As 2009 opened, I was issued a challenge – extended by my youngest sister to each of her six siblings – to make at least 500 pb&j sandwiches for the local soup kitchen or outreach center of my choosing. After strong-arming my Solstice partygoers into a couple of hours of focused sandwich making, my wife Christine and I had a mere 150 or so sandwiches to our credit. I dutifully dropped them at Santa Cruz’s Homeless Services Center and noted the rather lukewarm reception that greeted of our collective labor of love. Turning our Corolla-turned-meal-wagon into Trader Joe’s parking lot to restock our sandwich making supplies, I began to question, “What does it mean to truly nourish people?”
This seemingly innocent line of inquiry took on a life of its own, spawning a new round of meal preparation that seemed more in keeping with our community’s needs. Over the following weeks, Christine and I lovingly (if sloppily!) prepared 75-or-so bag lunches – complete with small bean, cheese, and salsa burritos, tortilla chips, and cookies – and distributed them to the omnipresent row of Latino men walking the day laborer line. Tentative at first, the guys shyly scooped up brown paper sacks with mumbles of, “Gracias.” The task became equally fun and fulfilling, but I still pondered whether there might be a more meaningful way to foster community and address basic nutritional needs with my rather limited culinary skills (but abundant desire and energy!).
By April, I managed to expand my query enough to identify a couple of folks equally keen to spread nourishment and – joy of joys! – a community that exuberantly offered to participate in our foolhardy act of gastronomic kindness. Former pb&j sandwich makers and dear friends Karen Lambert and Clay Madden agreed to join me in making lunch each Wednesday for a team of organic farming trainees and the staff of the Homeless Garden Project (HGP – see www.homelessgardenproject.org). Our little café would use primarily ingredients grown on the HGP’s 2.5-acre organic farm and distributed to HGP’s Community Supported Agriculture (CSA) subscribers. Indeed, we instantly became contestants on Organic Grab Bag Iron Chef, charged with generating a tasty, nutritious meal for 12 – 18 people with the veggies tucked in the walk-in fridge in a large brown grocery sack every Tuesday evening. And we agreed to do this for approximately 28 weeks: the duration of the trainees’ apprenticeship on the farm.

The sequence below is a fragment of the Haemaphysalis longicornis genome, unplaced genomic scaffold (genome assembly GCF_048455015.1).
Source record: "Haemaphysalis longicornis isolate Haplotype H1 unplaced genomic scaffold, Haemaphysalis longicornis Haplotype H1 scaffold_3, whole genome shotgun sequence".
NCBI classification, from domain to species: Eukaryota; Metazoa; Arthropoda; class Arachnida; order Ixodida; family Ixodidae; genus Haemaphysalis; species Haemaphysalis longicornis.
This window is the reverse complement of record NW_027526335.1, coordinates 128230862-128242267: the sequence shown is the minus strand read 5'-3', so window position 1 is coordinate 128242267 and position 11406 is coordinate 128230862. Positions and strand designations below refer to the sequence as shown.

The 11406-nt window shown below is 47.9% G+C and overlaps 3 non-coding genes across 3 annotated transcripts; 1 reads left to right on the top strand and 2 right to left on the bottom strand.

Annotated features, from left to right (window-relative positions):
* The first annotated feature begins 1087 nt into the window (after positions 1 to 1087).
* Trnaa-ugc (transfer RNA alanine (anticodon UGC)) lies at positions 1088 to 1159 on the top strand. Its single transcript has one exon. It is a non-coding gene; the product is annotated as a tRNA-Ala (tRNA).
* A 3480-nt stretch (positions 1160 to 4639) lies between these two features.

We enthusiastically showed up our first day with a steaming, humongous pot of spicy black bean chili-n-greens with a side dish of cornbread and farm-inspired salad, all of which were devoured quicker than you can say, “Homeless Garden Project.” We learned early on not to begrudge any ingredient that would lend a little fire to the meal, and that fire was best calmed by sugar, preferably delivered in the form of homemade cookies. When enthusiasm threatened to devolve into lackluster meals, we called in the reinforcements. Christine became my faithful sous-chef (OK, at times substitute chef!) and Karen & Clay’s daughter, Kendall, routinely rescued us with batches of lovingly-prepared cookies. The Triple C Double K Kitchen seemed to garner rave reviews. Secretly, though, I think that our panel of organic farming trainee/judges had bonded to us with such fondness that they became compromised critics! Mike – talented sculptor of the spiral garlic & onion bed, gifted carpenter, and wise mentor – offered to start a cookbook called Imagine Flavor based upon some of the dishes we dreamed up. Carmen always had stories of her four year-old’s achievements and antics for us, and we delighted when she shared the news of finding secure housing. Floppy sun hat-bedecked Barbara, skirt billowing in the ever-present coastal winds, frequently sent us off with armfuls of the farm’s brightest flowers.